Fungal Infection Leads to Brain Inflammation and Memory Impairment in Mice

Techonology Networks | January 07, 2019

Fungal infections are emerging as a major medical challenge, and a team led by researchers at the Baylor College of Medicine has developed a mouse model to study the short-term consequences of fungal infection in the brain. The researchers report in the journal Nature Communications the unexpected finding that the common yeast Candida albicans, a type of fungus, can cross the blood-brain barrier and trigger an inflammatory response that results in the formation of granuloma-type structures and temporary mild memory impairments in mice. Interestingly, the granulomas share features with plaques found in Alzheimer’s disease, supporting future studies on the long-term neurological consequences of sustained C. albicans infection. “An increasing number of clinical observations by us and other groups indicates that fungi are becoming a more common cause of upper airway allergic diseases such as asthma, as well as other conditions such as sepsis, a potentially life-threatening disease caused by the body's response to an infection,” said corresponding author Dr. David B. Corry, professor of medicine-immunology, allergy and rheumatology and Fulbright Endowed Chair in Pathology at Baylor College of Medicine.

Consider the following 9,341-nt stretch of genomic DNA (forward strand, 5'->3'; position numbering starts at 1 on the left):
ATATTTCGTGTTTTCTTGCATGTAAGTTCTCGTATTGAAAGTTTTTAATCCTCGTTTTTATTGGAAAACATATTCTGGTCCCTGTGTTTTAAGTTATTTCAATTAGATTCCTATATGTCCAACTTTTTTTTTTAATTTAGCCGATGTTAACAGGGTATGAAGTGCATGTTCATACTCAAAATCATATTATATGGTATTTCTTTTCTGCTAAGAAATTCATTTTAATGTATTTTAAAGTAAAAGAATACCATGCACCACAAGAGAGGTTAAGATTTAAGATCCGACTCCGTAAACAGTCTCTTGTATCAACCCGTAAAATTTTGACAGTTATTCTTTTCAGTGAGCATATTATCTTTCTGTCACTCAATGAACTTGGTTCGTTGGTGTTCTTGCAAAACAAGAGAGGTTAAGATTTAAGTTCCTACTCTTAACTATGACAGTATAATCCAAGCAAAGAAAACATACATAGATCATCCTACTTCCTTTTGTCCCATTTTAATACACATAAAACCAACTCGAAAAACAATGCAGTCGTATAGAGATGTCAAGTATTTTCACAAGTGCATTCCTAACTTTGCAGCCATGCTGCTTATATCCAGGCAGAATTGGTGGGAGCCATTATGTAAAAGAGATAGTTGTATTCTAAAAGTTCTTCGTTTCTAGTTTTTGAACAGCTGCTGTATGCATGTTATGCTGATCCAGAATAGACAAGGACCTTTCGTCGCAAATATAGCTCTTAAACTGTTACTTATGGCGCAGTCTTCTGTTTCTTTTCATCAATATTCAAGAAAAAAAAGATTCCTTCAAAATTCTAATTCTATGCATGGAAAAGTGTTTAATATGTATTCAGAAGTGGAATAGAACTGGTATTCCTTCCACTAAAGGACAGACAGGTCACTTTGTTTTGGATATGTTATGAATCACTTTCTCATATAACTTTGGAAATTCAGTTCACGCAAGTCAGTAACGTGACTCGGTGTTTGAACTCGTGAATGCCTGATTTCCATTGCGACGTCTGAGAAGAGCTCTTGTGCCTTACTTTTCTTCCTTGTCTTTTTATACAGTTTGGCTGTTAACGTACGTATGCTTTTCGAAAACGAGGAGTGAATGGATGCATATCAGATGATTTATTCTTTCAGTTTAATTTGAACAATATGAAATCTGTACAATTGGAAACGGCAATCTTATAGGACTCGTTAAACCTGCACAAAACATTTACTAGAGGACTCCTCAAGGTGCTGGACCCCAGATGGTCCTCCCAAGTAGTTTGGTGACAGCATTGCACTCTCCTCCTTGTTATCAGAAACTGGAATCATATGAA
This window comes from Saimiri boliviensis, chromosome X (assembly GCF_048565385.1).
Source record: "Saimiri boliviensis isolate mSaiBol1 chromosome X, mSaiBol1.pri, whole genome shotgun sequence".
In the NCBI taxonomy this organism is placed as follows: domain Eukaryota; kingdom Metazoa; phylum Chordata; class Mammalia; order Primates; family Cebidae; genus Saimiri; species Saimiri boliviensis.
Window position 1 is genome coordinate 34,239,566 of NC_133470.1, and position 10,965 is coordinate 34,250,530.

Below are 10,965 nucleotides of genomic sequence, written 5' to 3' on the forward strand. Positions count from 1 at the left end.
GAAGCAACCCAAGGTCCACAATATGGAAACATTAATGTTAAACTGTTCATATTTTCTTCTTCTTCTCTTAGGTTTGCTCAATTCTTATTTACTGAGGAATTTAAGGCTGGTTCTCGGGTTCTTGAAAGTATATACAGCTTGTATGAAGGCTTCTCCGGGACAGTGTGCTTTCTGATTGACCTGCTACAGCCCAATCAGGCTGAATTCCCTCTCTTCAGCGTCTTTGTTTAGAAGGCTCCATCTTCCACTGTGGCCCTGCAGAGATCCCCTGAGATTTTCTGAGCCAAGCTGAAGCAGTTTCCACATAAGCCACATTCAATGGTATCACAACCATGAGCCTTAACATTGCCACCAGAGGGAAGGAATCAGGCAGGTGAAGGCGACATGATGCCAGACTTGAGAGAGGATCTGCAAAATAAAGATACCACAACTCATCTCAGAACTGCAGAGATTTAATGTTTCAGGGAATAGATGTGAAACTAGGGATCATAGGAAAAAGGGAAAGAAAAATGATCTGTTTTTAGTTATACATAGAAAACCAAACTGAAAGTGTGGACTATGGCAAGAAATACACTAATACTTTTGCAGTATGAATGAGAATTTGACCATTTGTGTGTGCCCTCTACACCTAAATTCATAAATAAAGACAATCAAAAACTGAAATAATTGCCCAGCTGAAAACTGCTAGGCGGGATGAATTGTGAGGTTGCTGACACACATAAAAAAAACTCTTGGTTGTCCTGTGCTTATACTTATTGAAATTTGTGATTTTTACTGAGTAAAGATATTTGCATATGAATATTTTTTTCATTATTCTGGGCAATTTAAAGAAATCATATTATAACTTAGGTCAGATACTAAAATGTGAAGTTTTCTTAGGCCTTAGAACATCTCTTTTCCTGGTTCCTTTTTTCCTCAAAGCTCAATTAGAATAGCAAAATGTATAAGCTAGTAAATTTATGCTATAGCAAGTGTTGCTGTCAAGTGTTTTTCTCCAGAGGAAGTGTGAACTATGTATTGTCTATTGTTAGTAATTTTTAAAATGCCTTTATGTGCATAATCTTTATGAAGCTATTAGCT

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The technology has wowed the field by all but obliterating some patients’ blood cancers, but solid malignancies present new challenges.

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The technology has wowed the field by all but obliterating some patients’ blood cancers, but solid malignancies present new challenges.

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